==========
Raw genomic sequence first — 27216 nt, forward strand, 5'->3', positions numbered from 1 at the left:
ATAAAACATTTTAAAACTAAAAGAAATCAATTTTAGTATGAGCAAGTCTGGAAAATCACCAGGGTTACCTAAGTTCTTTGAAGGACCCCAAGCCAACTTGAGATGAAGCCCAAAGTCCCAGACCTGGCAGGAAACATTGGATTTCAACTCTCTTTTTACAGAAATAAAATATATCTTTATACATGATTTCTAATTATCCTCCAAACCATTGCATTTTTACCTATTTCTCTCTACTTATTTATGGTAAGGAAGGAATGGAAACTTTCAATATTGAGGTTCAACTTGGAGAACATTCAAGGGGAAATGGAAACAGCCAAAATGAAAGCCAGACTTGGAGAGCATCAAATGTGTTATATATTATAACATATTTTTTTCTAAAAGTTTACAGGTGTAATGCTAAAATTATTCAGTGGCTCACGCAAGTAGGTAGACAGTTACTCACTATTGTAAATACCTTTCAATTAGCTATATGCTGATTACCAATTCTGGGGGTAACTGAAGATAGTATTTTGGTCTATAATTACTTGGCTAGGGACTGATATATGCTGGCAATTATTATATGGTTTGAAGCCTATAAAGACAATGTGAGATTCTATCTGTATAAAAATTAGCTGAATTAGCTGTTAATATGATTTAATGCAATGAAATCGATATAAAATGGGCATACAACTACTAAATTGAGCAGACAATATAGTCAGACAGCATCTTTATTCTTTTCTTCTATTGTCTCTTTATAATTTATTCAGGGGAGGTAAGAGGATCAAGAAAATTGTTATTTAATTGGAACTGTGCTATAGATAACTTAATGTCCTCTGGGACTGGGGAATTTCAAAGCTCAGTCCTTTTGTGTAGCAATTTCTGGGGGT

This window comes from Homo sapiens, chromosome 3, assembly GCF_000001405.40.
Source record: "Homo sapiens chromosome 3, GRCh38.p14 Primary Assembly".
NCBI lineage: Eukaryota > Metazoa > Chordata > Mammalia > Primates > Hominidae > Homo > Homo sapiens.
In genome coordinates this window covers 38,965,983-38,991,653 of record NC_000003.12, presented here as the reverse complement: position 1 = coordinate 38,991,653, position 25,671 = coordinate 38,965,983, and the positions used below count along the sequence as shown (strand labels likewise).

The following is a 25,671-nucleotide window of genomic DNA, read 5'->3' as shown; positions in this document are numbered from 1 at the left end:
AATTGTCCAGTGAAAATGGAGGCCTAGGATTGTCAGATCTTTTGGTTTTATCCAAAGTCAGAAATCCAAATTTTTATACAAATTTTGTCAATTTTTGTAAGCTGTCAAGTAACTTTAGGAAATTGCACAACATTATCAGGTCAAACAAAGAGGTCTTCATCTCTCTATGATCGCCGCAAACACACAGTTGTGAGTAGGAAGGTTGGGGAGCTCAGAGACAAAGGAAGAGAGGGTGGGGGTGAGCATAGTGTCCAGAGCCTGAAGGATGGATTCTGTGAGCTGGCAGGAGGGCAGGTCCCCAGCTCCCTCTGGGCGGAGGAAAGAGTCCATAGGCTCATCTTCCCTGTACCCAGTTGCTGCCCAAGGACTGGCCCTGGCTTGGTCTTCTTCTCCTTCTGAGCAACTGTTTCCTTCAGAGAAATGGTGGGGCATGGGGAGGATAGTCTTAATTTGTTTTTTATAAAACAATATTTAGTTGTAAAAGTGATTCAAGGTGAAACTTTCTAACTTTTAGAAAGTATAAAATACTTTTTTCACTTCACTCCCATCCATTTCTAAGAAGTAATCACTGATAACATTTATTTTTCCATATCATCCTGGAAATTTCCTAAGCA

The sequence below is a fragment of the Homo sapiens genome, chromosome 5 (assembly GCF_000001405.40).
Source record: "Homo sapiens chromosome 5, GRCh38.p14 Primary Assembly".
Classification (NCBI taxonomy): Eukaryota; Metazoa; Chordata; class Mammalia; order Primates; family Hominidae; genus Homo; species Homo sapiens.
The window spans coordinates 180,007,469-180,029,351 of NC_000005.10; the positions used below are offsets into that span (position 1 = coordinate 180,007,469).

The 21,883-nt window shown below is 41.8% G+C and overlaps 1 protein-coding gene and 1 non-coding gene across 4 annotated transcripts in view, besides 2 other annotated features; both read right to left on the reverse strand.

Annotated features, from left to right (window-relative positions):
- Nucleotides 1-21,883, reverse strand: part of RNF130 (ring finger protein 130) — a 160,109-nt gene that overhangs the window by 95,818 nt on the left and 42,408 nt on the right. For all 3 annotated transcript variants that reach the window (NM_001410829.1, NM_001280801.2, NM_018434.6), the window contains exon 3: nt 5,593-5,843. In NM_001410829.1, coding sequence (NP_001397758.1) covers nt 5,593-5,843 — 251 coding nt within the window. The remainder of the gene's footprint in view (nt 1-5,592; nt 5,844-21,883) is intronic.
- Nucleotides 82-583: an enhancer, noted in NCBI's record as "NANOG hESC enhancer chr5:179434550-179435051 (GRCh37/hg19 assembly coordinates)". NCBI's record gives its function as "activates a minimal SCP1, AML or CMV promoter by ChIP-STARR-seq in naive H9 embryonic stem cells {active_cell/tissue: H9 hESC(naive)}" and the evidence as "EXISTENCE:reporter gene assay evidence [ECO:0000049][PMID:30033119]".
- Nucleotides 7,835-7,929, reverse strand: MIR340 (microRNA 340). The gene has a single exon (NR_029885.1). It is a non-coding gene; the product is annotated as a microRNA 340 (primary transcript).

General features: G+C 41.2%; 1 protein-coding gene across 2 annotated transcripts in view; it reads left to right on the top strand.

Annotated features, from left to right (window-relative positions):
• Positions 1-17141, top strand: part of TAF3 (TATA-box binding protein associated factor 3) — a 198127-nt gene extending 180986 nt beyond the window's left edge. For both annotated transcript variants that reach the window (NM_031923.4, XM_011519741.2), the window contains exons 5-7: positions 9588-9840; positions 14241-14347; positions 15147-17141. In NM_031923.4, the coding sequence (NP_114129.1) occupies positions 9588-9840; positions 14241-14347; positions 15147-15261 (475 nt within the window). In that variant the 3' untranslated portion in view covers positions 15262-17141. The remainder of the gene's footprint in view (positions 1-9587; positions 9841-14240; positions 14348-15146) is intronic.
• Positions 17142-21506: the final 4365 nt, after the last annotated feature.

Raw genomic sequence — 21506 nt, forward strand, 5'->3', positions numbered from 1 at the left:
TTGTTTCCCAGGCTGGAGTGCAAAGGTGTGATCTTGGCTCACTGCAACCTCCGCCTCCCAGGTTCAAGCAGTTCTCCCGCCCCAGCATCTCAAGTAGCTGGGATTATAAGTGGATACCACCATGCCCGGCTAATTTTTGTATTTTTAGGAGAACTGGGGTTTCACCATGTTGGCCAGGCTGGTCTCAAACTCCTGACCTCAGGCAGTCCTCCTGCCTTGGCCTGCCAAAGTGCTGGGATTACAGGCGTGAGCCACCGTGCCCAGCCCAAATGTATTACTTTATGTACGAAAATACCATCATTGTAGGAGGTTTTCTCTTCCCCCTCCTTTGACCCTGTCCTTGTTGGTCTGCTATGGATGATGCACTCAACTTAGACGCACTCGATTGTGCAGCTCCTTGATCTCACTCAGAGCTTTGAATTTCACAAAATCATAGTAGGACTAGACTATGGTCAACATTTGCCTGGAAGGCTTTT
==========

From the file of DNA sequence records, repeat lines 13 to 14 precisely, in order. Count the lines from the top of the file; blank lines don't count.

The 21,883-nt window shown below is 41.8% G+C and overlaps 1 protein-coding gene and 1 non-coding gene across 4 annotated transcripts in view, besides 2 other annotated features; both read right to left on the reverse strand.

Annotated features, from left to right (window-relative positions):